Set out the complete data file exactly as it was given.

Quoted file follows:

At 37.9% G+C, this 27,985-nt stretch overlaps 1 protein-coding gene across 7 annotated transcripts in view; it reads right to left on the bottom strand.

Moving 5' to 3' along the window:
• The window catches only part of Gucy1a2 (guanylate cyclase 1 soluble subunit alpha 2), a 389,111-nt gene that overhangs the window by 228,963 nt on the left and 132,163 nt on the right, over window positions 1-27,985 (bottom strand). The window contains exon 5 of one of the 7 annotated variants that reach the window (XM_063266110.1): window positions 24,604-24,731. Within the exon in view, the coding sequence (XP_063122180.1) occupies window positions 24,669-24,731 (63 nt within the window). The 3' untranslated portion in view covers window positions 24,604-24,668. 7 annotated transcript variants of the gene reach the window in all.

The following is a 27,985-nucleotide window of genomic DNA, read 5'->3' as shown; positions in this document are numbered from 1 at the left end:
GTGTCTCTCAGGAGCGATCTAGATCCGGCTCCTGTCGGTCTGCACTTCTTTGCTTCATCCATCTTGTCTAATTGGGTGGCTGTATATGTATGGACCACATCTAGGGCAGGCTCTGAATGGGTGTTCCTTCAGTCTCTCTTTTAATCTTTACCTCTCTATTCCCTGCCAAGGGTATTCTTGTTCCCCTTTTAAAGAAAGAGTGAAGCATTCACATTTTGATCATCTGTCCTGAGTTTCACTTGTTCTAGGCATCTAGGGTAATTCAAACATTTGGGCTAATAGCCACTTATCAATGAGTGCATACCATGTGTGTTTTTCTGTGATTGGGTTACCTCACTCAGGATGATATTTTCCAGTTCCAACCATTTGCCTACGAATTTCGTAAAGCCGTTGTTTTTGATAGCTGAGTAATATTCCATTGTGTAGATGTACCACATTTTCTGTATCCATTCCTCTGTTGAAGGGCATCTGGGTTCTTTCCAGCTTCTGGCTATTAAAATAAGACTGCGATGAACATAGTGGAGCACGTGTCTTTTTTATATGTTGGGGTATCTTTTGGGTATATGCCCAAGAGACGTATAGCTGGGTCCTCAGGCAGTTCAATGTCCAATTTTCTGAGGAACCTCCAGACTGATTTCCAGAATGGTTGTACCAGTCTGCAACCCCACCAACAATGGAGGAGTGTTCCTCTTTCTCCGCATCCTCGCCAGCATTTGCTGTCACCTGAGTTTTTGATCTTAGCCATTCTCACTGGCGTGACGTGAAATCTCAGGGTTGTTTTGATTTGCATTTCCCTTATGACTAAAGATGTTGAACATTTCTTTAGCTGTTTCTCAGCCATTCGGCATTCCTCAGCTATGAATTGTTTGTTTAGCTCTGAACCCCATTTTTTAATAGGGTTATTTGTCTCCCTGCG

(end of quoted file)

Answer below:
At 37.9% G+C, this 27,985-nt stretch overlaps 1 protein-coding gene across 7 annotated transcripts in view; it reads right to left on the bottom strand.

Moving 5' to 3' along the window:
• The window catches only part of Gucy1a2 (guanylate cyclase 1 soluble subunit alpha 2), a 389,111-nt gene that overhangs the window by 228,963 nt on the left and 132,163 nt on the right, over window positions 1-27,985 (bottom strand). The window contains exon 5 of one of the 7 annotated variants that reach the window (XM_063266110.1): window positions 24,604-24,731. Within the exon in view, the coding sequence (XP_063122180.1) occupies window positions 24,669-24,731 (63 nt within the window). The 3' untranslated portion in view covers window positions 24,604-24,668. 7 annotated transcript variants of the gene reach the window in all.

The following is a 27,985-nucleotide window of genomic DNA, read 5'->3' as shown; positions in this document are numbered from 1 at the left end:
GTGTCTCTCAGGAGCGATCTAGATCCGGCTCCTGTCGGTCTGCACTTCTTTGCTTCATCCATCTTGTCTAATTGGGTGGCTGTATATGTATGGACCACATCTAGGGCAGGCTCTGAATGGGTGTTCCTTCAGTCTCTCTTTTAATCTTTACCTCTCTATTCCCTGCCAAGGGTATTCTTGTTCCCCTTTTAAAGAAAGAGTGAAGCATTCACATTTTGATCATCTGTCCTGAGTTTCACTTGTTCTAGGCATCTAGGGTAATTCAAACATTTGGGCTAATAGCCACTTATCAATGAGTGCATACCATGTGTGTTTTTCTGTGATTGGGTTACCTCACTCAGGATGATATTTTCCAGTTCCAACCATTTGCCTACGAATTTCGTAAAGCCGTTGTTTTTGATAGCTGAGTAATATTCCATTGTGTAGATGTACCACATTTTCTGTATCCATTCCTCTGTTGAAGGGCATCTGGGTTCTTTCCAGCTTCTGGCTATTAAAATAAGACTGCGATGAACATAGTGGAGCACGTGTCTTTTTTATATGTTGGGGTATCTTTTGGGTATATGCCCAAGAGACGTATAGCTGGGTCCTCAGGCAGTTCAATGTCCAATTTTCTGAGGAACCTCCAGACTGATTTCCAGAATGGTTGTACCAGTCTGCAACCCCACCAACAATGGAGGAGTGTTCCTCTTTCTCCGCATCCTCGCCAGCATTTGCTGTCACCTGAGTTTTTGATCTTAGCCATTCTCACTGGCGTGACGTGAAATCTCAGGGTTGTTTTGATTTGCATTTCCCTTATGACTAAAGATGTTGAACATTTCTTTAGCTGTTTCTCAGCCATTCGGCATTCCTCAGCTATGAATTGTTTGTTTAGCTCTGAACCCCATTTTTTAATAGGGTTATTTGTCTCCCTGCG